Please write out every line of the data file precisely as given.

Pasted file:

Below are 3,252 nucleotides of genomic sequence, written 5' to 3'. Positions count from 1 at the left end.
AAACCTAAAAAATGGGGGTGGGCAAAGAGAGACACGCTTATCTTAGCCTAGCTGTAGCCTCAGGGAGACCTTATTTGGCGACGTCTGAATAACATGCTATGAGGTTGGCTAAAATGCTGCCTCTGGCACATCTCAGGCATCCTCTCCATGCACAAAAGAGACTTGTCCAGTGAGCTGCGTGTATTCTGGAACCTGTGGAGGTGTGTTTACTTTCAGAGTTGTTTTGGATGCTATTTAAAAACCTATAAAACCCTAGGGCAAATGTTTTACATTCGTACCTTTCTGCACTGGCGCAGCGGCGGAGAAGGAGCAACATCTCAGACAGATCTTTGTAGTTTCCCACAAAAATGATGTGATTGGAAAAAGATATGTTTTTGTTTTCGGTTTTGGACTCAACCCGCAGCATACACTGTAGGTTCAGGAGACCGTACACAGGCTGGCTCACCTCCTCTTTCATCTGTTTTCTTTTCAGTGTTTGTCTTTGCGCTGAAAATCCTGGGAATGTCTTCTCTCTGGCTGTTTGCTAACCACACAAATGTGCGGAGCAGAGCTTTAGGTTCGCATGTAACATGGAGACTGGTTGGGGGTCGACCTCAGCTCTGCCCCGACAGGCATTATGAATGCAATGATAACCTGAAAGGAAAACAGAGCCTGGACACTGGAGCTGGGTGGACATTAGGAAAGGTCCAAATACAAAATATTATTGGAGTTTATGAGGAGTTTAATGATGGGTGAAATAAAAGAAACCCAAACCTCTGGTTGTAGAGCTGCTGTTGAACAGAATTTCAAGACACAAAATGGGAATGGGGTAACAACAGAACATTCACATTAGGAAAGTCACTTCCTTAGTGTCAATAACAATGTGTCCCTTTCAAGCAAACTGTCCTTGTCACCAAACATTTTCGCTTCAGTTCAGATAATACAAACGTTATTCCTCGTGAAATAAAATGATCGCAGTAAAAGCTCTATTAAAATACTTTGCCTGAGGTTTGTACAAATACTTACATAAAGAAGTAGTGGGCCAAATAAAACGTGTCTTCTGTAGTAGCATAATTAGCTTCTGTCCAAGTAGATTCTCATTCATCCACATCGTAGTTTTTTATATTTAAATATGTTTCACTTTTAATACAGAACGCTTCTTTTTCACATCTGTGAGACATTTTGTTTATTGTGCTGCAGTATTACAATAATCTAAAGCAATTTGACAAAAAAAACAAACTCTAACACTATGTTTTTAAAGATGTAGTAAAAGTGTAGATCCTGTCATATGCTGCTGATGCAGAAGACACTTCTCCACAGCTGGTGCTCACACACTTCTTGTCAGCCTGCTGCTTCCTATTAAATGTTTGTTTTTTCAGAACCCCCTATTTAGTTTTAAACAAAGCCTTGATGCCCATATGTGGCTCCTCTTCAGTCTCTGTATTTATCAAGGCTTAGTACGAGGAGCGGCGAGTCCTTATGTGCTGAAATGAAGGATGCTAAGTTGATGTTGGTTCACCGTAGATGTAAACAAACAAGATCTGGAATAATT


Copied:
Below are 3,252 nucleotides of genomic sequence, written 5' to 3'. Positions count from 1 at the left end.
AAACCTAAAAAATGGGGGTGGGCAAAGAGAGACACGCTTATCTTAGCCTAGCTGTAGCCTCAGGGAGACCTTATTTGGCGACGTCTGAATAACATGCTATGAGGTTGGCTAAAATGCTGCCTCTGGCACATCTCAGGCATCCTCTCCATGCACAAAAGAGACTTGTCCAGTGAGCTGCGTGTATTCTGGAACCTGTGGAGGTGTGTTTACTTTCAGAGTTGTTTTGGATGCTATTTAAAAACCTATAAAACCCTAGGGCAAATGTTTTACATTCGTACCTTTCTGCACTGGCGCAGCGGCGGAGAAGGAGCAACATCTCAGACAGATCTTTGTAGTTTCCCACAAAAATGATGTGATTGGAAAAAGATATGTTTTTGTTTTCGGTTTTGGACTCAACCCGCAGCATACACTGTAGGTTCAGGAGACCGTACACAGGCTGGCTCACCTCCTCTTTCATCTGTTTTCTTTTCAGTGTTTGTCTTTGCGCTGAAAATCCTGGGAATGTCTTCTCTCTGGCTGTTTGCTAACCACACAAATGTGCGGAGCAGAGCTTTAGGTTCGCATGTAACATGGAGACTGGTTGGGGGTCGACCTCAGCTCTGCCCCGACAGGCATTATGAATGCAATGATAACCTGAAAGGAAAACAGAGCCTGGACACTGGAGCTGGGTGGACATTAGGAAAGGTCCAAATACAAAATATTATTGGAGTTTATGAGGAGTTTAATGATGGGTGAAATAAAAGAAACCCAAACCTCTGGTTGTAGAGCTGCTGTTGAACAGAATTTCAAGACACAAAATGGGAATGGGGTAACAACAGAACATTCACATTAGGAAAGTCACTTCCTTAGTGTCAATAACAATGTGTCCCTTTCAAGCAAACTGTCCTTGTCACCAAACATTTTCGCTTCAGTTCAGATAATACAAACGTTATTCCTCGTGAAATAAAATGATCGCAGTAAAAGCTCTATTAAAATACTTTGCCTGAGGTTTGTACAAATACTTACATAAAGAAGTAGTGGGCCAAATAAAACGTGTCTTCTGTAGTAGCATAATTAGCTTCTGTCCAAGTAGATTCTCATTCATCCACATCGTAGTTTTTTATATTTAAATATGTTTCACTTTTAATACAGAACGCTTCTTTTTCACATCTGTGAGACATTTTGTTTATTGTGCTGCAGTATTACAATAATCTAAAGCAATTTGACAAAAAAAACAAACTCTAACACTATGTTTTTAAAGATGTAGTAAAAGTGTAGATCCTGTCATATGCTGCTGATGCAGAAGACACTTCTCCACAGCTGGTGCTCACACACTTCTTGTCAGCCTGCTGCTTCCTATTAAATGTTTGTTTTTTCAGAACCCCCTATTTAGTTTTAAACAAAGCCTTGATGCCCATATGTGGCTCCTCTTCAGTCTCTGTATTTATCAAGGCTTAGTACGAGGAGCGGCGAGTCCTTATGTGCTGAAATGAAGGATGCTAAGTTGATGTTGGTTCACCGTAGATGTAAACAAACAAGATCTGGAATAATT